A year after an attack by ultraconservative Muslims raised the spectre of a wave of religious strife in Egypt, the Christian churches in Cairo’s Imbaba district have been repaired, with sturdy wooden rafters, fresh paint and portraits of the Virgin Mary and Jesus ready to be hung anew. But the deep wounds from those attacks and ensuing clashes, which left 12 dead, cannot be painted over.
Coptic Christians, whose forefathers lived in Egypt before the arrival of Islam, had hoped that the 2011 uprising that ousted authoritarian President Hosni Mubarak would give them equal rights.
Instead, things have worsened. Egypt’s Christians have been the victims of threats and dramatic violence, and they fear the ascendance of political Islam.
With landmark elections set to begin May 23, many of the country’s Christians fear that the next president could turn Egypt into a conservative Islamic state that does not have room for their community of at least 8.5 million.
Under Mubarak, Christians complained they were treated like second-class citizens — forced to get special permission to build churches, and subjected to hate crimes that went unpunished.
But now, with the race shaping up as a choice between Islamists and former members of Mubarak’s government, most Christians are rallying behind the latter — despite past persecution.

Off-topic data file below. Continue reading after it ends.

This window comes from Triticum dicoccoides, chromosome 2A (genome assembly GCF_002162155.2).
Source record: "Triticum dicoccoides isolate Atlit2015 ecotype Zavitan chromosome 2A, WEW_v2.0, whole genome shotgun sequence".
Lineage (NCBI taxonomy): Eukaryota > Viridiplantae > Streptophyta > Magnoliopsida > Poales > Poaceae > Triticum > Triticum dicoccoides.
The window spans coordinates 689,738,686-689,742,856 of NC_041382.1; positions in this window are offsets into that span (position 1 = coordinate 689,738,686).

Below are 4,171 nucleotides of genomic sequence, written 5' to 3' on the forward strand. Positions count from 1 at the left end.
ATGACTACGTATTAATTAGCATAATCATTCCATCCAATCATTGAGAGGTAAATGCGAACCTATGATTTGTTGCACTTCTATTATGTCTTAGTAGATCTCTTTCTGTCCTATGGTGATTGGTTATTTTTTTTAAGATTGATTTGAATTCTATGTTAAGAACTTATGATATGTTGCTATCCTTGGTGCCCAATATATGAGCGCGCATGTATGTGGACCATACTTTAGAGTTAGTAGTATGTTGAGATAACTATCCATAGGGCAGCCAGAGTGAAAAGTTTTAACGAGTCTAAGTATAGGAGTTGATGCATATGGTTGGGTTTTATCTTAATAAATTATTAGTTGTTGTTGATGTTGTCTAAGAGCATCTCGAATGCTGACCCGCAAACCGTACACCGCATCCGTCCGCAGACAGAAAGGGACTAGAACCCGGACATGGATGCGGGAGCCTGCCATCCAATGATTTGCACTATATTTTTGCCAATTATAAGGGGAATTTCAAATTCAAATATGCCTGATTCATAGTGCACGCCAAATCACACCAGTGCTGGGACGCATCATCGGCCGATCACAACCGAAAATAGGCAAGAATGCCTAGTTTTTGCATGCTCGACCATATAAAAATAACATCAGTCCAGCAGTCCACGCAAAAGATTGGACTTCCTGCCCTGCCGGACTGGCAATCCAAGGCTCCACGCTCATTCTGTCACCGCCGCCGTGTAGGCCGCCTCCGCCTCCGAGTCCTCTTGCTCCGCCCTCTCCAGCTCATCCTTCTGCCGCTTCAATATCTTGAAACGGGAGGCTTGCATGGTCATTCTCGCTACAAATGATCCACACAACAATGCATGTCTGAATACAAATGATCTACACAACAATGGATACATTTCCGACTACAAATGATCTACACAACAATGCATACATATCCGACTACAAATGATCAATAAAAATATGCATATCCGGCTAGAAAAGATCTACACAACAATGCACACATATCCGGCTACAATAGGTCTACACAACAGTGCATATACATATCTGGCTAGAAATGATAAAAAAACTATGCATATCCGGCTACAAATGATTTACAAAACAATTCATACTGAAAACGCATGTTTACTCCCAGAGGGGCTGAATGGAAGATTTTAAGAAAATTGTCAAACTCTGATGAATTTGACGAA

Some are attracted to former Arab League chief Amr Moussa, a Mubarak-era minister who has advocated a separation of religion and state.
Other Christians are rallying behind Ahmed Shafiq, the last premier who served under Mubarak, even though he is derided by revolutionaries as a symbol of the corruption and oppression of the former regime.
In addition to the attacks on churches, Christians have been terrified by other acts of aggression. Ultraconservative Muslims known as Salafists are accused of slicing off a Christian man’s ear over accusations that he rented his apartment to prostitutes. Coptic families in Alexandria were displaced over a rumor that a Coptic man and a Muslim woman were romantically involved.
Christians also have encountered problems with the military. Last year, military forces cracked down on peaceful Christian protests, running over demonstrators with armored vehicles as state television anchors called on “honorable” Egyptians to protect the military. Nonetheless, some Copts are so fearful of a restrictive Muslim government that they hope the generals will intervene to stop an Islamist from becoming president.
In Imbaba, where garbage is heaped along unpaved roads and children play on broken jungle gyms, George Gamal, a Christian, said he wanted Shafiq for president.
“If religion is mixed with politics, this country will be destroyed,” the 50-year-old shop owner said. “It will be an Islamic emirate.”
The fact that the leading Islamist candidates have promised not to impose a discriminatory version of Islamic law did not reassure him.
People stopped in to buy eggs and juice from him as he chatted politics with Waleed Fawaz, a rickshaw driver.